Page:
|lundi 6 septembre 2010 SINTEF
There is a solution for the world's insatiable
energy needs. It is CO2-free and safe. And it's located right
under our feet.
Ever since Jules Verne wrote in 1864 about
a trip to the Earth's interior, people have dreamed of bringing up heat
from the centre of the planet. So far we have only scratched the surface,
but researchers are now beginning to work down into the depths.
The fact is that 99% of the planet has a temperature
above 1.000°Celsius. The heat is what's left over from when the Earth
was first formed, and there is more than enough of it for us to transform
it into energy.
"If we can drill and recover just a fraction
of the geothermal heat that exists, there will be enough to supply the
entire planet with energy – energy that is clean and safe," says Are
Lund, senior researcher at SINTEF Materials and Chemistry.
Geothermal heat offers incredible potential.
It is an inexhaustible energy source that is nearly emission-free. Heat
energy is found in the different rock types that make up the Earth's surface,
and deeper in the crust. The deeper you get, the hotter it is.
Around one-third of the heat flow comes from
the original heat in the Earth's core and mantle (the layer closest to
the Earth's crust). The remaining two-thirds originate in radioactivity
in the Earth's crust, where radioactive substances continuously decay and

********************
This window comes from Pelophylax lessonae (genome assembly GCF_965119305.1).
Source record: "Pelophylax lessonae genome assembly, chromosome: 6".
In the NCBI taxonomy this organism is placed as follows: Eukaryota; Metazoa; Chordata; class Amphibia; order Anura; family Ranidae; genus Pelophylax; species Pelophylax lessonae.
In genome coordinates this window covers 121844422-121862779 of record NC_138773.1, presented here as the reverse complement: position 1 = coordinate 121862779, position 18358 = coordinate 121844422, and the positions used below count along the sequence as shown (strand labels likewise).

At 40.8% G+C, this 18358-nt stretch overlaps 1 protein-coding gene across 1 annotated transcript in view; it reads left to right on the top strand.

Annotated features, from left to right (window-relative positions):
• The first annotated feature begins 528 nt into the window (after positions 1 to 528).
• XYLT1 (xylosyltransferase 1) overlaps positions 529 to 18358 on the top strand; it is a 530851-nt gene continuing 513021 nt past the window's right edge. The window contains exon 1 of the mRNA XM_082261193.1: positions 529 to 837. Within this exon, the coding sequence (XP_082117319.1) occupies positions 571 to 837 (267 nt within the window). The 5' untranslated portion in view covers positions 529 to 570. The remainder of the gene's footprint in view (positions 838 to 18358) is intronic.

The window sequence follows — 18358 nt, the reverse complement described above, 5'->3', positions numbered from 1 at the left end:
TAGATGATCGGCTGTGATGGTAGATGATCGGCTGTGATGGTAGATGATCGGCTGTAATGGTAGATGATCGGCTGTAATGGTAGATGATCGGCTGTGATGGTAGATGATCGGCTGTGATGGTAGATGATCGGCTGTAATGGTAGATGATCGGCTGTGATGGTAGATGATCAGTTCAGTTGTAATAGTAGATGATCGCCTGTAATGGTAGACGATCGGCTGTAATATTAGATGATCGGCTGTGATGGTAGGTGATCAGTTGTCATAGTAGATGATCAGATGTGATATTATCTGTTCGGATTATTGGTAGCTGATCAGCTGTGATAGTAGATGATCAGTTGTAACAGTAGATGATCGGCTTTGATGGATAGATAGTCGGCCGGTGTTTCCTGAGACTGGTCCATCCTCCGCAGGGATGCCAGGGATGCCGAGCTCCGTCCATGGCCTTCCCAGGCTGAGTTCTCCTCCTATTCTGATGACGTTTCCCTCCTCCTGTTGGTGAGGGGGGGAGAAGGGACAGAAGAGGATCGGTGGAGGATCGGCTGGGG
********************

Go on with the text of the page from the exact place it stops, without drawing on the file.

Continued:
generate heat. The heat is transported to rock layers that are nearer the
Geothermal energy that comes from 150-200
metres below the surface is called low temperature geothermal energy. At
these depths, temperatures hover between 6 and 8°C and can be extracted
with heat pumps, combined with an energy well. This type of geothermal
energy is exploited at a fairly large scale.
The Norwegian company Rock Energy wants to
be an international leader in geothermal heat and energy. A pilot plant
has been planned for Oslo that will collect heat from 5500 metres deep.
Temperatures from this depth can heat water to 90-95°C and can be used
in district heating plants. The pilot plant will be built in cooperation
with NTNU, which is studying the thermal aspects of the plant.
The plan is to drill two wells, an injection
well where cold water is pumped down, and a production well where hot water
flows back up. Between these will be so-called radiator leads that connect
the wells. The water is then exchanged with water in Hafslund's district
The normal lifespan for a well like this is
approximately 30 years. After that the rock will be so cooled by the cold
water that has been injected into the wells that it will no longer produce
enough heat. However, after 20-30 years, the heat will have built up again,
and the well can be used once more.
The Rock Energy facility will be a major step